Poly 74-45 Mold Rubber by POLYTEK
Poly 74-45 Mold Rubberis a two-part, liquid polyurethane system with high-performance, and room temperature curing.
Porous models, such as wood, plaster, stone, pottery, or masonry must be sealed. Multiple coats of paste wax dried and buffed will seal most surfaces. Potters soap can be used as a sealer for plaster. Lacquer, paint, PVA, and Pol-Ease 2350 Release Agent also work well as sealers for many surfaces. The properly-sealed model should then be coated with a release agent (e.g. Pol-Ease 2300 Release Agent). Alternatively, PolyCoat, a sealer and semi-permanent release agent, can be used on most porous or non-porous models. Porous models must be vented from beneath to prevent trapped air from forming bubbles in the rubber.
Models made of sulfur-containing modeling clay (e.g. Roma Plastilina) should be sealed with shellac. [CAUTION: When shellac is used as the sealer, it must be thoroughly coated with release agent because polyurethane rubbers bond tenaciously to shellac.]
Non-porous models (e.g. metals, plasticine, wax, glazed ceramics, fiberglass and polyurethanes) should be coated with release agent such as Pol-Ease 2300 Release Agent or PolyCoat.
If there is any question about the compatibility between the liquid mold rubber and the prepared model surface, perform a test cure on an identical surface to determine that complete curing and good release are obtained.
Mixing and Curing
Before use, be sure that Parts A and B are at room temperature and that all tools are ready. Surface and air temperatures should be above 60°F during application for the entire curing period.
Check mix ratio. Several Poly 74-Series Part Bs require stirring before use (i.e. 74-20, 74-29, 74-30, and 74-40). Weight Part B into a clean metal or plastic mixing container and then weigh the appropriate amount of Part A into the same container. Mix thoroughly. Hand mixing with a Poly Paddle is best to avoid mixing air into the rubber. While mixing, scrape the sides and bottom several times to ensure thorough mixing. Pour the rubber as soon after miing as possible for best flow and air bubble release. Vacuum degassing helps to provide bubble-free molds, but is usually not necessary.
Allow rubber to cure at room temperature, 77°F (25°C). Carefully demold after approximately 16 hours. Final cure properties are obtained in about seven days, but molds may be used with care after curing for 24-48 hours. Heat accelerates the cure -- low temperatures slow the cure. Avoid curing in areas where the temperature is below 60°F (15°C).
Both Parts A and B react with atmospheric moisture and, therefore, should be resealed or used up as soon as possible after opening. Before resealing, PolyPurge, a heavier-than-air, dry gas, can be sprayed into open containers to displace moist air and extend storage life. For 55-gallon drums of Parts A and B, affix Drierite cartridges on the small bung during dispensing to protect product from moist air entering the drum.
Softening the Rubber
Add Poly 74/75 Part C Softener to 74-Series products for a lower viscosity mix and a softer cured rubber. When Part C is used, cure time is longer and there is some loss of strength in the rubber and increased tendency to shrink after repeated castings. To soften Poly 74-30 to Shore A15, mix 1A:1B:1C by weight. The quantity of Part C required to soften other products varies and should be determined through experimentation.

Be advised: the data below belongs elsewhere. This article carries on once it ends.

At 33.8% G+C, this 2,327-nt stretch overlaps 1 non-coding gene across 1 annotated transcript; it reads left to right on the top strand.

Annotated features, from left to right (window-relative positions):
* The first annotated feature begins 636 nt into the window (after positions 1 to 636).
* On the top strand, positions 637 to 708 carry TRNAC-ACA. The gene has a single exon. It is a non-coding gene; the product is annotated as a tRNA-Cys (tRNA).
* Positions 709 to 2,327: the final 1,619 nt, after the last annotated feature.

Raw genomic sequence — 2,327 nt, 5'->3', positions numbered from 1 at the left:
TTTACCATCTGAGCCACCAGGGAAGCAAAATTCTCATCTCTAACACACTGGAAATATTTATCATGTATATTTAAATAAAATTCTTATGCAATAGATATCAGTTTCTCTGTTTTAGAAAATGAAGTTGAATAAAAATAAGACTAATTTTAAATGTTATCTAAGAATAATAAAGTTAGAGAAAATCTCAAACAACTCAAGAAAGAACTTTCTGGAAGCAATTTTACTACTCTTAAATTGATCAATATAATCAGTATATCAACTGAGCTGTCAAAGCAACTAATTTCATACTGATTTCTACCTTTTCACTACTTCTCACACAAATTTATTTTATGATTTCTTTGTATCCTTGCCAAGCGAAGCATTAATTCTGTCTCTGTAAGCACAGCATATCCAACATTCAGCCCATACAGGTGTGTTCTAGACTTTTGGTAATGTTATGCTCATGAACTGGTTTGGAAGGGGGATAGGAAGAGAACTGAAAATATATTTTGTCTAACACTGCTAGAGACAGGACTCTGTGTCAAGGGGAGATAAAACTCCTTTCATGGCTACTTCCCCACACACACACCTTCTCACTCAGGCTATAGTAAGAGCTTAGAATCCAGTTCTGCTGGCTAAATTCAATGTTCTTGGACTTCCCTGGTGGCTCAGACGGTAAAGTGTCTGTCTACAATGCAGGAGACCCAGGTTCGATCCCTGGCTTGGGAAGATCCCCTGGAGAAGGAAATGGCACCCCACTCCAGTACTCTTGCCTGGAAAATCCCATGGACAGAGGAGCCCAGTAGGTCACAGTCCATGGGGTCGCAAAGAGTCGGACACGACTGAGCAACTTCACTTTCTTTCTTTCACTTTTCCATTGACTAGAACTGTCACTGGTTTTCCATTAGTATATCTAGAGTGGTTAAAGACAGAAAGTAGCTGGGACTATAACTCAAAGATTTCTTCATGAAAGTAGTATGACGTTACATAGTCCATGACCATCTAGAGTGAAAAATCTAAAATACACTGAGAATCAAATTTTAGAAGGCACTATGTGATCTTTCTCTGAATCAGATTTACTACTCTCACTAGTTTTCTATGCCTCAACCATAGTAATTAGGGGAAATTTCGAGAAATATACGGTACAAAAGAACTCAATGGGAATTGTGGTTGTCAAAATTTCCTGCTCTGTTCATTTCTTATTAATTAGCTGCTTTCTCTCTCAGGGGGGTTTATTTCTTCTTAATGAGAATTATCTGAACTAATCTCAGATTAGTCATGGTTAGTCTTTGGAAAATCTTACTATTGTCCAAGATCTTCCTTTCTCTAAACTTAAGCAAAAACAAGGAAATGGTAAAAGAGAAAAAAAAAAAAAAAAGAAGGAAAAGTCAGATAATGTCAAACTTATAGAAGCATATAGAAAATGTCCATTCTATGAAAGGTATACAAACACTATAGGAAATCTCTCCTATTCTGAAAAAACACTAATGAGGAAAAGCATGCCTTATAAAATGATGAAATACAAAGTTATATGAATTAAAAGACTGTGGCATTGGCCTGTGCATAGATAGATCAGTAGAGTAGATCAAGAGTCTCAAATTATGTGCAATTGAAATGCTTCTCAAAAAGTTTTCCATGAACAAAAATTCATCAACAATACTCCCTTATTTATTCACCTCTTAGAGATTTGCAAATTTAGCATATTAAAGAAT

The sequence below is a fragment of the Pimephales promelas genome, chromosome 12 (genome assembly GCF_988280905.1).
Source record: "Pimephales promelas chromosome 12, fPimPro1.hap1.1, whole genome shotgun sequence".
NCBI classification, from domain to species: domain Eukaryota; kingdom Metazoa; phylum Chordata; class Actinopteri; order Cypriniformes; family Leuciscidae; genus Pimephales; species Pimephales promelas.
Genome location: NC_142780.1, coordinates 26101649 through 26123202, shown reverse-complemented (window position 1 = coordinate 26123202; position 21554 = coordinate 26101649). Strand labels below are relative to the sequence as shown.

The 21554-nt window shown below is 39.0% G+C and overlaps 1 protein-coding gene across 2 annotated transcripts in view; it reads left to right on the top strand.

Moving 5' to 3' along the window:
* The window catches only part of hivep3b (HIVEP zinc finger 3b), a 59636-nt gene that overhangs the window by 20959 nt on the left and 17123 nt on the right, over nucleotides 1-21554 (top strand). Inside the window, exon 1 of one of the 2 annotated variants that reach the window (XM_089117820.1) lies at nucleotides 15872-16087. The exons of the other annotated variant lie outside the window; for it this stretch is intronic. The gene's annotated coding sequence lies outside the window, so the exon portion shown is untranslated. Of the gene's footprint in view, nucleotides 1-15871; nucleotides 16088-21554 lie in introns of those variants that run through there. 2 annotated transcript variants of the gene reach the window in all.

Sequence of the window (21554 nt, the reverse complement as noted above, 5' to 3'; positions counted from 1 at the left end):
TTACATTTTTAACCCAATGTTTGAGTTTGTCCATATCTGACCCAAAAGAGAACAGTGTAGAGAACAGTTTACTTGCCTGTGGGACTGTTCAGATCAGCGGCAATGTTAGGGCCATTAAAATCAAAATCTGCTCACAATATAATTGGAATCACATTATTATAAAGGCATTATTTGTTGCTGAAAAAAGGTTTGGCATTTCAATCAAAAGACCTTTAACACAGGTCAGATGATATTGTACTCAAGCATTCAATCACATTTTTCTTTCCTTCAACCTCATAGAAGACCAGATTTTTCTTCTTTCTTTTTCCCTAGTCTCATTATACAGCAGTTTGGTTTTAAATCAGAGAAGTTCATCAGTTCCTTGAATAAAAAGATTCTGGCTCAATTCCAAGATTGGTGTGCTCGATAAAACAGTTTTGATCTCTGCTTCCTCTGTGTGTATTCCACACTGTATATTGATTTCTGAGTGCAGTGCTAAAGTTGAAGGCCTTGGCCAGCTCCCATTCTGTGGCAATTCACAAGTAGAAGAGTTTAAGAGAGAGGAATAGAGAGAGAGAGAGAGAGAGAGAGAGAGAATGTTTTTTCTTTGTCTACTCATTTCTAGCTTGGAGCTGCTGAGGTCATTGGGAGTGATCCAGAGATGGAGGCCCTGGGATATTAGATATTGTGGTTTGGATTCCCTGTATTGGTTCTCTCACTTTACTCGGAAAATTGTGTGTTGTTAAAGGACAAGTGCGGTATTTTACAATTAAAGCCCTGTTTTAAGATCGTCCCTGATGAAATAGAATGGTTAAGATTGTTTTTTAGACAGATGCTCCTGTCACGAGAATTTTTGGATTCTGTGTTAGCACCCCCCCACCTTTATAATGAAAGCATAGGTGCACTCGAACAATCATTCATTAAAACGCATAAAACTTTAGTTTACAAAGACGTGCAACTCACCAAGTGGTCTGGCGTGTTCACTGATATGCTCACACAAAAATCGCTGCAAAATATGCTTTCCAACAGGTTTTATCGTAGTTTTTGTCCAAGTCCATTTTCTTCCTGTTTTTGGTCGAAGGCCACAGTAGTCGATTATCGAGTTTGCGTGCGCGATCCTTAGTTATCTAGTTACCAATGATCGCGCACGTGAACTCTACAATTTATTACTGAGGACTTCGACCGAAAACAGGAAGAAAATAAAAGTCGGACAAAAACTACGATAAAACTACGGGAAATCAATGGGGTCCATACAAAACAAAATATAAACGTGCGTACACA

Accelerating the Cure
Cure time can be shortened with the addition of an Accelerator, such as Poly 74/75 Part X, or by adding heat. Part X is most useful when making brush-on molds to decrease the time needed between coats. By adding 3% Part X (by weight of the total mix) to 74-30 or 74-29, the working time is reduced to approximately 8 minutes -- in the time it takes to mix the next batch, the previous layer gels enough to apply the next coat. Demolding is possible in as little as 4 hours after the final layer is applied. Rapid curing with Part X allows a shell or mother mold to be made in the same day. Exercise caution when using Part X for poured molds since the rapid onset of gelling may trap air bubbles on or near the surface of the master. Heat also accelerates the cure. It is recommended not to exceed 140°F (60°C).
Thickening for Brush-On
Add Poly Fiber II or Fumed Silica to mixed Parts A and B to thicken the liquid mix to a gel for application by brush or trowel.
Using the Mold
Typically, no release agent is necessary when casting plaster or wax in Poly 74-Series molds. For casting plaster: sponge, dip or spray the mold with Pol-Ease Mold Rinse and then pour plaster on the wet mold to reduce air bubbles in the plaster and aid release. For casting resin, first spray the mold with Pol-Ease 2300 Release Agent or PolyCoat. For casting concrete, use a form release, such as Pol-Ease 2650 or 2601. Avoid solvent-containing release since they can cause mold distortion (i.e. shrinkage or swelling).
After repeated casting with certain resins, plaster and concrete, molds may shrink slightly since these materials extract oils from the mold. The proper selection of release agent and/or barrier coat can minimize this effect. If shrinkage becomes evident, a light application of Pol-Ease Mold Dressing can help to restore the mold to its original dimensions.
Poly 74-Series molds last many years if stored undistorted on a flat, non-porous surface in a cool, dry location out of direct sunlight. If occasional outdoor use is required, add 0.5% UV Additive to the total mix weight to reduce the characteristic surface degradation caused by sunlight. Never store Poly 74-Series molds outside as UV exposure will eventually degrade the rubber.
Wipe tools clean before the rubber cures. Denatured ethanol is a good cleaning solvent, but is highly flammable and must be handled with caution. Coat work surfaces with wax, Pol-Ease 2300 Release Agent or PolyCoat so that cured rubber can be easily removed.See More